But this was not just a battle between Rivera and Rockefeller, not just an issue of a Communist figure appearing on the wall, and not even an issue of who “owned” the mural that Rivera painted on Rockefeller’s wall. This was a conflict over identity-—over what standards our communities and our nation will live by; over what we consider to be fair representation of our people and of our leaders. This was a battle over the meaning of the word “America,” over the political and cultural authority to define the term.
Launched on the eve of the stock market crash of 1929, Rockefeller Center's development coincided almost exactly with the Great Depression. John D. Rockefeller Jr. persisted with the development, practically keeping the construction industry afloat single-handedly. Rockefeller Center was to a monument to the things America holds sacred: hard work, ambition, and success. It represented all that was good about capitalism at a time in which our economic system was breaking down and reflected the achievements of the American way of life while standing as a symbol of the future possibilities of American capitalism. Inscribed on a plaque at Rockefeller Center is the credo of John D. Rockefeller, Jr. Sounding very similar to the Declaration of Independence, it includes:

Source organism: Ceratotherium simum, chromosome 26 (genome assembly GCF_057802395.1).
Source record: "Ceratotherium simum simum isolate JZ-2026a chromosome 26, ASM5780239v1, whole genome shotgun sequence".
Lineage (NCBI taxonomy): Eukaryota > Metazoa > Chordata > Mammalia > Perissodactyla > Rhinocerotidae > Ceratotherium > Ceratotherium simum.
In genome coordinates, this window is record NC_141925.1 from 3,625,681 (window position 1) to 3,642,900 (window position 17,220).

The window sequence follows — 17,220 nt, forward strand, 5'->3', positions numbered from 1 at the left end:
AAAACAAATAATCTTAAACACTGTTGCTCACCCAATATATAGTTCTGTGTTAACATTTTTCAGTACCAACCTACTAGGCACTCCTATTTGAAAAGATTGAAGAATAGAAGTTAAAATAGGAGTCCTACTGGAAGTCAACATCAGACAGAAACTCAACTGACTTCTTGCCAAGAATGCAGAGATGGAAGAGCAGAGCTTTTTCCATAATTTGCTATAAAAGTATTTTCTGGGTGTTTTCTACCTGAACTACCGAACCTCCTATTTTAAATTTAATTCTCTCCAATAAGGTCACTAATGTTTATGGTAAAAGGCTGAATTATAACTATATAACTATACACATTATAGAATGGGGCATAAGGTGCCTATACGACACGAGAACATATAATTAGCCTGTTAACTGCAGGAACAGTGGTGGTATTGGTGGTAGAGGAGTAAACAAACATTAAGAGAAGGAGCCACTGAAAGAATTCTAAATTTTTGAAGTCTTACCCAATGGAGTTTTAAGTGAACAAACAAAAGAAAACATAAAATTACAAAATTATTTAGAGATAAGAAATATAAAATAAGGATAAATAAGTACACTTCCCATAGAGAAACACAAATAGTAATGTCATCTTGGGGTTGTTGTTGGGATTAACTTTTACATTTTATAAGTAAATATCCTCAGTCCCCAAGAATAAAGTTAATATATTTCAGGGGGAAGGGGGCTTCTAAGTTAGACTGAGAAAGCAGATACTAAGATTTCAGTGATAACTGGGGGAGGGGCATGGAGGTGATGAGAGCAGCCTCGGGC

I believe in the supreme worth of the individual and in his right to life, liberty, and the pursuit of happiness.
I believe that every right implies a responsibility; every opportunity, an obligation; every possession a duty…
I believe in the dignity of labor, whether with head or hand; that the world owes no man a living but that it owes everyman an opportunity to make a living.
I believe that truth and justice are fundamental to an enduring social order.
I believe in the sacredness of a promise, that a man’s word should be as good as his bond; that character—not wealth or power or position—is of supreme worth.